Twin Ports ‘Great Flood of 2012’ goes with flowHere in the Northland, we don’t experience volcanoes, earthquakes, landslides, avalanches, hurricanes or tsunamis. Our wildfires rarely cause large evacuations and even less often, loss of life.
By: Judith Liebaert, Superior Telegram
Here in the Northland, we don’t experience volcanoes, earthquakes, landslides, avalanches, hurricanes or tsunamis.
Our wildfires rarely cause large evacuations and even less often, loss of life.
And our winter blizzards — well, one’s disaster is another’s work-a-day-routine.
So, what do we do when the rain pours down in buckets from a dark June sky?
If you live in Duluth, you don’t give it much thought at first. Duluth is built on a hill rising up from the shores of the world’s third largest fresh water lake by volume. Water runs downhill, doesn’t it? If you live in Superior it’s a safe bet that any overflow will be swallowed up by that lake before it settles on the flat side of the bridge.
Water is an awesome force of nature and we tend to think of nature and all things natural as good. Still, like too much of any good thing, too much rainfall over too little time swiftly turns from annoying to disastrous. Big lake or not, storm drains overflow. Manholes become blowholes, gushing water several feet into the air. Roads become river ways.
While national news coverage tracks every droplet of moisture from brewing tropical storms that never hit shore to every earth rumble that shakes up the West Coast, we saw little coverage of our flood.
Even the Weather Channel gave more play to the heat wave oppressing New York City, and how our rain was tracking across the states on its trip to cool down Central Park.
Meanwhile, in Superior’s Central Park, teens were diving from trees and residents were canoeing past the swing sets. It’s hard to blame the folks at the Weather Channel though. They’ve sent news anchors to Duluth twice in the past, hoping to cover the blizzard of the century, only to watch as the storms blew over and out.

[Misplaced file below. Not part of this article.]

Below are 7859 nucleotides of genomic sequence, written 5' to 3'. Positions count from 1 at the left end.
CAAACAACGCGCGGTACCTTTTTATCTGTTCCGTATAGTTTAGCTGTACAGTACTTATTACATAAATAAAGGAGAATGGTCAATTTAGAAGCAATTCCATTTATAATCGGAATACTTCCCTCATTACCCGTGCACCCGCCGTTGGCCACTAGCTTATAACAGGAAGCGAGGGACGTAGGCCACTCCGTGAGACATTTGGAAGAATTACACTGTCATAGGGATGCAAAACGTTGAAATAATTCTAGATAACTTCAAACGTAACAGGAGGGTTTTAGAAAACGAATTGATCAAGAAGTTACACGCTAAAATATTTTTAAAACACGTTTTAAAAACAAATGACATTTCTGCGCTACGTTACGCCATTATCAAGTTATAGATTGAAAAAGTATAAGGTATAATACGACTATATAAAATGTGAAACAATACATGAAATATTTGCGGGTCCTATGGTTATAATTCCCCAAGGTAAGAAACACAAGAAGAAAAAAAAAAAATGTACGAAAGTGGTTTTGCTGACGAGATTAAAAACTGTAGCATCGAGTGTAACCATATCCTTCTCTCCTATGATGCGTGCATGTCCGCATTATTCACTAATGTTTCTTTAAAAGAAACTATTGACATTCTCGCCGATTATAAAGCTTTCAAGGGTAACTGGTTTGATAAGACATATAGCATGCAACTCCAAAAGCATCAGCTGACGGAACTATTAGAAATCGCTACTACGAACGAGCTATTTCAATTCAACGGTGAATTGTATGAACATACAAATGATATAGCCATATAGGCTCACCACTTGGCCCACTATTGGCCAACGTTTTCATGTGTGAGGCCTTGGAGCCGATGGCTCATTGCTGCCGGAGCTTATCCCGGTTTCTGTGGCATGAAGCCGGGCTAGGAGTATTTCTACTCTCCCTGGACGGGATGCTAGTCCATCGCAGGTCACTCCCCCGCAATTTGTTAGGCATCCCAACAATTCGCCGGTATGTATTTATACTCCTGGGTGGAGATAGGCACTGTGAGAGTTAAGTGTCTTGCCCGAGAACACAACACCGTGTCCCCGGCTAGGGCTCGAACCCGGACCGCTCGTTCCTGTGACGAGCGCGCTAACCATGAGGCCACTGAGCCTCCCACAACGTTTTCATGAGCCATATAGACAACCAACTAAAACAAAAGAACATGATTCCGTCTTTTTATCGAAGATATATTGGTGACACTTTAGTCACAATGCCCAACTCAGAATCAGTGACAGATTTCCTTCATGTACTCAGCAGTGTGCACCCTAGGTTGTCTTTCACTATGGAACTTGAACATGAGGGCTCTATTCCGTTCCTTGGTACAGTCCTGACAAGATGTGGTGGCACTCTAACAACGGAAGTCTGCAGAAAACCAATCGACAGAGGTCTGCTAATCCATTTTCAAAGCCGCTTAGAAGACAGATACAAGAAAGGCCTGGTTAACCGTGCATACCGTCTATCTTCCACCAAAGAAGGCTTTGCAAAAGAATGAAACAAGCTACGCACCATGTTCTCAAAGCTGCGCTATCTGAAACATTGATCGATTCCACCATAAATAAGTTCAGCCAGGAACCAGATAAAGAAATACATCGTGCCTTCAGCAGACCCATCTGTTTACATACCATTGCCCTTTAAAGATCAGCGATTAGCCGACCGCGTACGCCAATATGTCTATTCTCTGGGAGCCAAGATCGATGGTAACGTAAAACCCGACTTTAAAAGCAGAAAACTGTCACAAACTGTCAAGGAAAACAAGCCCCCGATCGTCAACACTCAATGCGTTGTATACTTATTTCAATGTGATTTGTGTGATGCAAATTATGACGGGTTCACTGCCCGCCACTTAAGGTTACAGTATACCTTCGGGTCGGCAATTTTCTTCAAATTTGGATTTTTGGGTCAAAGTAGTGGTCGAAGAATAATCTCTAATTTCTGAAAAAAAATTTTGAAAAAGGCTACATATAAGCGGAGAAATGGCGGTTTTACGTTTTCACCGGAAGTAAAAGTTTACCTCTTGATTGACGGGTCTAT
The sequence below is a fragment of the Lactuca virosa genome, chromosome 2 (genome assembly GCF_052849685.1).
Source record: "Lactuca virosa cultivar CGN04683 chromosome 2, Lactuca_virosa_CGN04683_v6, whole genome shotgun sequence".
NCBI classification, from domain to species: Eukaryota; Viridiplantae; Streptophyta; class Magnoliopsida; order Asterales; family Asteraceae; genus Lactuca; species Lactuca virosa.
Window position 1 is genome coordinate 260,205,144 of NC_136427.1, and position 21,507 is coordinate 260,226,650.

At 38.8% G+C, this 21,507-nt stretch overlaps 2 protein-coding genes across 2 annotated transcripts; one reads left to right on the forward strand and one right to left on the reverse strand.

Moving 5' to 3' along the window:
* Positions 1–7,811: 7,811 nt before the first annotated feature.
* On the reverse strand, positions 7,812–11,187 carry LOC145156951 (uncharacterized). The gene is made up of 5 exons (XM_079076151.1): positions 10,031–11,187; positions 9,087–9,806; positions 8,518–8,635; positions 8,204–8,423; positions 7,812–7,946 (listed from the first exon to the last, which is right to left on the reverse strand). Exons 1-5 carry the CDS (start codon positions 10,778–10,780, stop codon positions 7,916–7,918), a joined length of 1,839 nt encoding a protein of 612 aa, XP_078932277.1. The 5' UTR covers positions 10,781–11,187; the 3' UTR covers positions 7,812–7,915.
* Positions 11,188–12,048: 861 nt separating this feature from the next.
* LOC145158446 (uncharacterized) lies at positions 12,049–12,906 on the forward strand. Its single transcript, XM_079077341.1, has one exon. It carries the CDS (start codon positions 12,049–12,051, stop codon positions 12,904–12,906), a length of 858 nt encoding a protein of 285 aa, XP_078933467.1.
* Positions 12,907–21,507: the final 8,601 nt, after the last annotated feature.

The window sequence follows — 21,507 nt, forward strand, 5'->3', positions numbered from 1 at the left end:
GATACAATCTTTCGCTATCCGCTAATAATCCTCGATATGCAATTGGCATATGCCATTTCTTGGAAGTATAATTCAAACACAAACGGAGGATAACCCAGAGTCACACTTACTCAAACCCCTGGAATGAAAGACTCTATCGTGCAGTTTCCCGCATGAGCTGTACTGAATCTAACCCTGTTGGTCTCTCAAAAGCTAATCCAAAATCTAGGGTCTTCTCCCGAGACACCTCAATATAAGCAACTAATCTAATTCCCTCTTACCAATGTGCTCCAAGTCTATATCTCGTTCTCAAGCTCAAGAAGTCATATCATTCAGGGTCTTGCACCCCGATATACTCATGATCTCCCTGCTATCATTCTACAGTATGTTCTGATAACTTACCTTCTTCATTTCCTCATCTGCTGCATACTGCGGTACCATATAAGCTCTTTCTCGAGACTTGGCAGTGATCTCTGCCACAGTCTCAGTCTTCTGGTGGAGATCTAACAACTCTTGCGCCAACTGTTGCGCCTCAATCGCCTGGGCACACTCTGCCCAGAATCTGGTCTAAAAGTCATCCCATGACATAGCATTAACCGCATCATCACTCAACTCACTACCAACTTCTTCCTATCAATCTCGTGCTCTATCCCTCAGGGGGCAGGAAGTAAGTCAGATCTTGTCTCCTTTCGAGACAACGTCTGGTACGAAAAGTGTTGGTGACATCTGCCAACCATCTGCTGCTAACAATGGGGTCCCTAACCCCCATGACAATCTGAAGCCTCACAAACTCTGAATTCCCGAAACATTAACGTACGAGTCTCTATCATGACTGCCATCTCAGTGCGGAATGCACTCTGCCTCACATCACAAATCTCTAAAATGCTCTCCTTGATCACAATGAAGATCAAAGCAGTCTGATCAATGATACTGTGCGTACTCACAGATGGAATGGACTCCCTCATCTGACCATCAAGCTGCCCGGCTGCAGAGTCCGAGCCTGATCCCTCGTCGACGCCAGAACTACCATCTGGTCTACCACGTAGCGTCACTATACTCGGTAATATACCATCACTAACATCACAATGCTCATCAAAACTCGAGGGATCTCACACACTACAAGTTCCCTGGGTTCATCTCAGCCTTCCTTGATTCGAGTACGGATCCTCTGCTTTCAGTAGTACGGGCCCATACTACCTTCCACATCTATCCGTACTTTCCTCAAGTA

Perhaps the lack of national attention is a result of living in this northern wilderness, where most of the rest of the world seems to think people are sparse and reasons to turn their voyeuristic eye toward us are close to none.
Or maybe it’s because we are stoic, pragmatic and resilient. We tend to see things more as a challenge than a disaster.
Thirty-six inches of snow in one storm — no problem — we just bundle up, pull on the Sorrels and grab the nearest shovel.
Still not a problem. As soon as I’m done bailing out my basement, let me get my canoe and paddle over to help my neighbor dry out her soggy carpets. Then for fun, we’ll pull the kids around that flooded parking lot on big, blow-up floaties.
Perhaps it’s because we come off looking like hapless fools when we play in storm drain overflow and gather to gawk at the worst damage.
Here’s the thing, this disaster rated lower on the news value scale because there were no mass evacuations, no wide-scale power outages and no shortage in the drinking water supply. Our available shelters weren’t overflowing with the suddenly homeless and hospital’s emergency rooms weren’t backed-up with the injured, sick and frail. Outside of the tragedy at the zoo, there was no loss of life.
The aging infrastructure suffered great and costly damage as did businesses and homes. But we’ll bail out, dry out, apply for any available relief funds and then rebuild and repair. We’ll mourn lost photos, lost mementoes and lost time, but not lost loved ones. In the years to come, we’ll tell tall tales about the Great Solstice Day Flood of 2012.
But mostly, we’ll do what we Northlanders do best — calculate the rain to snow ratio and speculate how much worse it could have been if it were buried beneath ten feet of the fluffy white stuff.
Judith Liebaert was raised in Superior and now lives in rural Douglas County. She blogs on-line as the Mad Goddess™. Send your comments or story ideas to firstname.lastname@example.org.